Skip to main content

Stimulated Raman analysis and Raman microscopy with Fourier Domain Mode Locked (FDML) laser sources

Final Report Summary - FDML-RAMAN (Stimulated Raman analysis and Raman microscopy with Fourier Domain Mode Locked (FDML) laser sources)

The ERC-project FDML-Raman focused on the development of a new approach to perform stimulated Raman sensing. Raman sensing is an optical technique, capable of determining the molecular species in a sample. In the project we developed Time Encoded (TiCo) Raman, a new optical hardware-platform combined with a new electronic detection concept. The system uses a post-amplified actively modulated diode laser as pump and a rapidly wavelength swept laser as probe. Within the project we could show that our TiCo-Raman can generate spectra with a unique combination of wide spectral coverage, high resolution, excellent dynamic range, good sensitivity, nearly perfect signal linearity with sample concentration, all at spatially single mode probing and high acquisition speed. The system is robust, cost effective and most importantly it is fiber based, hence an ideal candidate for future endoscopic beam delivery in biomedical applications. Within the project we successfully demonstrated high quality high speed spectroscopy and molecular Raman microscopy. Due to the long 1064nm wavelength of our laser, we have virtually no unwanted fluorescence background. The systems brakes ground for future research on endoscopic Raman sensing for the early diagnosis of disease.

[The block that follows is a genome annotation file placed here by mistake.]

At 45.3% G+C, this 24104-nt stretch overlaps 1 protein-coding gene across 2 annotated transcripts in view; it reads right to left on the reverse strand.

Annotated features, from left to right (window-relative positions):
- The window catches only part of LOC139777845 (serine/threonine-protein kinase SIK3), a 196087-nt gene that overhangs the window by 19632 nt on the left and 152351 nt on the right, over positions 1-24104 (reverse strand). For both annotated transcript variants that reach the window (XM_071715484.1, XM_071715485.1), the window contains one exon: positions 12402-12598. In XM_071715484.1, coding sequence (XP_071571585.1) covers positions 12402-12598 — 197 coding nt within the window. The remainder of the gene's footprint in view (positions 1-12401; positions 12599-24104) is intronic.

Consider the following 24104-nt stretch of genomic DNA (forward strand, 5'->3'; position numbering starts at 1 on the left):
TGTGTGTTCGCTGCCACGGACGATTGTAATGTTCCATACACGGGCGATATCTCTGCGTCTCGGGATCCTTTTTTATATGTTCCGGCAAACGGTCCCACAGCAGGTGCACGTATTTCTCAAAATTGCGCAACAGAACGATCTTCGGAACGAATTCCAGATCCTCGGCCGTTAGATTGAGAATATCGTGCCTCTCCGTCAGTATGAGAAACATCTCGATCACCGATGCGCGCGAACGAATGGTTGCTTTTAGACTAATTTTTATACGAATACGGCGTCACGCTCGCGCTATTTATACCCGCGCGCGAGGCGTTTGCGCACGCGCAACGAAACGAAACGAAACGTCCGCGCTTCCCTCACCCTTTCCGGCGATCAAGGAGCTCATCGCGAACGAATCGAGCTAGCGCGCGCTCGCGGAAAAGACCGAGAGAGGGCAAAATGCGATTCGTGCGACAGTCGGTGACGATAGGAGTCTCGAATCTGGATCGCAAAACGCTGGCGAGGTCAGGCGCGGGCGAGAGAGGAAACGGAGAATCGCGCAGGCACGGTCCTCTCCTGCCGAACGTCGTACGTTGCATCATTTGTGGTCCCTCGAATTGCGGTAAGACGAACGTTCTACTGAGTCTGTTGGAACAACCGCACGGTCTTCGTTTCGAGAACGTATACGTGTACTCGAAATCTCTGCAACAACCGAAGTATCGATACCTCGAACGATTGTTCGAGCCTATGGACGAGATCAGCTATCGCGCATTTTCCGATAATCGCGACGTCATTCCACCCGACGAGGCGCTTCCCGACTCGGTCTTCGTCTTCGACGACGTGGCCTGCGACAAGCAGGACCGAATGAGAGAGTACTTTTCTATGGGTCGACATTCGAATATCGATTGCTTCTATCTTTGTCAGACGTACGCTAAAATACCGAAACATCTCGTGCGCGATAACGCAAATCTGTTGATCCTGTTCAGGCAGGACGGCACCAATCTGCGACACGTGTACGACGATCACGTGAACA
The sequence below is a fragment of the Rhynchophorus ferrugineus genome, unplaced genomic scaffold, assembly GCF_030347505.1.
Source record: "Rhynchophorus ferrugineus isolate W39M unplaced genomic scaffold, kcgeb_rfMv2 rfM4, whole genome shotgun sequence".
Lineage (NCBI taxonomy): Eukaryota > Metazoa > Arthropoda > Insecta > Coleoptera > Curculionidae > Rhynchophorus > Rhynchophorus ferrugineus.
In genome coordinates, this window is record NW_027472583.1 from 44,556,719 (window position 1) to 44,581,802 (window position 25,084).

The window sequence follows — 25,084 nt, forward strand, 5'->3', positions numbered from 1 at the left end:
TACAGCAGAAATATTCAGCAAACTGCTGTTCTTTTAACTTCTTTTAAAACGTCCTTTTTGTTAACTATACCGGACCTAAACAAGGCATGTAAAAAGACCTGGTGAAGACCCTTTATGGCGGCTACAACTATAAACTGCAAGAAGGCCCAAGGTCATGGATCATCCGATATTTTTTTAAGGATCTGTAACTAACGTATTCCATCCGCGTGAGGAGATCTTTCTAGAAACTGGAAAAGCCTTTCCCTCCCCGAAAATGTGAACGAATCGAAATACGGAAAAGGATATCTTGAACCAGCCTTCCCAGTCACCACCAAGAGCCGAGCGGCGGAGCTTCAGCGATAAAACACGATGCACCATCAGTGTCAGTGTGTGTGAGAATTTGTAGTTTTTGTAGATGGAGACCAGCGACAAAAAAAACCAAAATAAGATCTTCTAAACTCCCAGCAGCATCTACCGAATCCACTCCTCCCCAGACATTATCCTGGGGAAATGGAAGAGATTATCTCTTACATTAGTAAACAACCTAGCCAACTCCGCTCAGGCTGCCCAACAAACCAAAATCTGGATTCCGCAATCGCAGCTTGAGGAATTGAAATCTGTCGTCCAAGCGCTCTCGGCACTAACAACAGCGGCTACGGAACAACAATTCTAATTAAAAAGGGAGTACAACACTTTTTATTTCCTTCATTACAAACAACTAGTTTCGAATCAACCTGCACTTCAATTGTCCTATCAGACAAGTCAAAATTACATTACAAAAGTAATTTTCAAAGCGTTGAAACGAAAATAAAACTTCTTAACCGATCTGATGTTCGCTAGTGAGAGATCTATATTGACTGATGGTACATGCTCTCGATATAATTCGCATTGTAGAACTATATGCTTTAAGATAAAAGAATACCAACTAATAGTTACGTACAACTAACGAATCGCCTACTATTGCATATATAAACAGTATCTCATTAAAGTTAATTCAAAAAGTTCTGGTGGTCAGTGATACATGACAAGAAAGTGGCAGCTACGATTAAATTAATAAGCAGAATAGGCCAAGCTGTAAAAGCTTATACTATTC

For TiCO-Raman we also developed a new fiber based laser source within the project. It uses a complex interplay between four-wave mixing and Raman amplification and is fully electronically wavelength switchable from pulse to pulse. Since this source has very unique features, we expect a wealth of future applications.
For example, even though this source operates in an unusual parameter regime, we were able to successfully demonstrate two photon microscopy with it. We could show that with the new nanosecond two-photon setup (ns-TPM) it is possible to detect fluorescence lifetimes with a single laser pulse. Additionally, the system is all fiber based, again ready for endoscopic beam delivery.
Both newly developed imaging modalities, TiCo-Raman and ns-TPM, and the laser are fully synchronizable and triggerable and they exhibit “measure on demand” capability. Hence, they are the ideal candidates to be integrated into tomorrow’s medical optics tools as a multi-modal imaging platform. Such a platform might substantially improve early diagnosis of disease in the future.